Tim Sherwood reckoned after the United match that Villa were always in the game at Old Trafford. While it’s true in terms of how the score panned out throughout the game, the reality is there was a gulf in class and intent. United brought on Falcao and Di Maria, while Villa brought on Baker and Cole. United had 76% of possession, Villa just had two shots on target.
Cole coming on instead of Gil was interesting. Still supporters and football journalists alike seem to have little idea to why Sherwood is freezing out Gil. From what I’ve seen of Gil, I like many Villa supporters would have expected him to come on against both Swansea and United, considering what was happening in both games and also the substitutes that did actually come on. Sherwood despite his earlier mantra of giving youth a chance, seems to think that it’s experience heads that are needed for a relegation scrap. Such players in my opinion don’t have the belly for the fight though.
With difficult away games ahead, Villa will now know their Premier League fate will be decided at Villa Park…it’s just a shame they have the joint worst home record in the league.
Still, there’s always five reasons to be cheerful as Aston Villa fans…
1. Could be Worse
Manchester United didn’t double Villa. Yes, that was never in doubt after the earlier 1-1 draw in the season at Villa Park, but it’s worth a mention after years of constant misery against them.
2. Firing Belgian
While Villa didn’t get anything at Old Trafford, at least Christian Benteke made it four goals in four games. We’ll certainly need the big man in the next few weeks and it’s good to see him hitting the mark, despite not being fully up to scratch at the moment. Hopefully, Villa will resist the route one approach to him, as it only curtails the full potential of the Villa striker.
3. Relegation Rival Deflation
Well, the Tuesday night clash between Villa and QPR could define Villa’s end of season and it is important Villa keep their fate in their own hands. While QPR may have their tails wagging after a win at the Hawthorns (against a team Villa beat twice in a week), if Villa can beat the Hoops at Villa Park, then the weekend sees QPR vs Chelsea and Burnley host Arsenal, so whatever happens when Villa visit Spurs, at least they’ll be some daylight from the bottom three come our Wembley trip.
Although, casting thoughts to the trip to Spurs, it’s important to note though that Villa should be looking at getting something from every game until the end of the season. No team in this league should be feared, as the likes of Crystal Palace and Burnley have shown in recent weeks.
4. Hot Date at Wembley
We’ll know who we play at Wembley this week. Blackburn or Liverpool play for the honour to play Villa on the Wednesday night. Who would you prefer? For a big occasion and bigger scalp you’d go for Liverpool, for a better chance of reaching the final, it’s got to be Blackburn. With the QPR game out of the way and with our opponents known, Wembley will suddenly feel more of a reality.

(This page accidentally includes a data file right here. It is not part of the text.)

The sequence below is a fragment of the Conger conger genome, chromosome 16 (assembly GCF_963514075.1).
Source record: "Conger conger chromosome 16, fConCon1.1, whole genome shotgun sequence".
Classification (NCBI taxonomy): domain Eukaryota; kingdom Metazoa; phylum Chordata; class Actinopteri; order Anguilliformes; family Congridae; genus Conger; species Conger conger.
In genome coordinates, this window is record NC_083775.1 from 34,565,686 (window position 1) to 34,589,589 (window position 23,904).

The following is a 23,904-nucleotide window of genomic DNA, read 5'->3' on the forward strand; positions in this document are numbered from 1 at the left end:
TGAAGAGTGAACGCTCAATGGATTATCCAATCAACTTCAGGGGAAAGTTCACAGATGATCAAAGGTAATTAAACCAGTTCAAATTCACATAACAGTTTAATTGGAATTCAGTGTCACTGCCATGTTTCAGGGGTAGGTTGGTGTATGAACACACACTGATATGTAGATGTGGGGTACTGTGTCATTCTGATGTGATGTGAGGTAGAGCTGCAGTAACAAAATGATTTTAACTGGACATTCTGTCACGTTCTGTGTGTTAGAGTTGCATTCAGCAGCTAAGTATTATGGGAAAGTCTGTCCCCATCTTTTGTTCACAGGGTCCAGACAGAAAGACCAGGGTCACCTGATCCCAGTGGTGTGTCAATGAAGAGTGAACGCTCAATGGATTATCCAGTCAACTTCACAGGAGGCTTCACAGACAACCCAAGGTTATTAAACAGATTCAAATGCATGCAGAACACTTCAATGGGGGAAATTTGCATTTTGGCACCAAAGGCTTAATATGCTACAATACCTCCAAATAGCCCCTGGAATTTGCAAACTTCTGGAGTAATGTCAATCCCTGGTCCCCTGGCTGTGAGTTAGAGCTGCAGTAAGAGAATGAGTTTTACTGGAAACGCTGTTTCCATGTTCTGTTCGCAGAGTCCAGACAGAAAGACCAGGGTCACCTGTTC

5. Chocolate Gateau Brigade
I had one consolation as I watched United toy with Villa for most of the 90 minutes. I was drinking whiskey, beer and red wine throughout the match, after my Villa mate’s work had come up trumps with two last-minute spare tickets for their exec box at Old Trafford.
Situated behind the goal on the Villa fans side, it was a pretty good spot, although it’s a shame it wasn’t behind the Villa fans, so I could have done a Robin Hood and passed the deserts (and more) out and around.
Surprisingly, there was no prawn sandwiches in United hospitality, but there was a decent seafood salad as a starter.
The exec box environment is a bit of a disconnected experience. At Old Trafford, It’s like watching the game from your holiday chalet balcony that backs out onto a football pitch instead of a swimming pool. The way Villa gave up possession at times, it would have been nice to have a sun lounger on the box’s balcony to catch some rays during United’s 76% of possession.
If I had paid £46 for an away ticket on Saturday, I wouldn’t have been allowed to drink during the game. But people invited to corporate hospitality, can pretty much do what they want without spending a dime. That’s one thing I have a problem with in modern day football, despite increasing ticket prices, the conditions and treatment you get as a regular supporter is pretty poor. The choice of food and drink is naff, as are the facilities as a whole.
Hopefully the Premier League are serious about using some of the £1 billion they’ve earmarked to give back to the game, to improve the ‘match day experience’ of supporters. After all, as the old adage goes, if you treat people like animals, they act like animals.
Overall, having been at Old Trafford in 2009, when Villa finally won away at United after a long drought, there’s no substitute for being in the stands, but when it came to this customary United defeat, having a top shelf packed with free spirits within arm’s reach was admittedly a good comforter.
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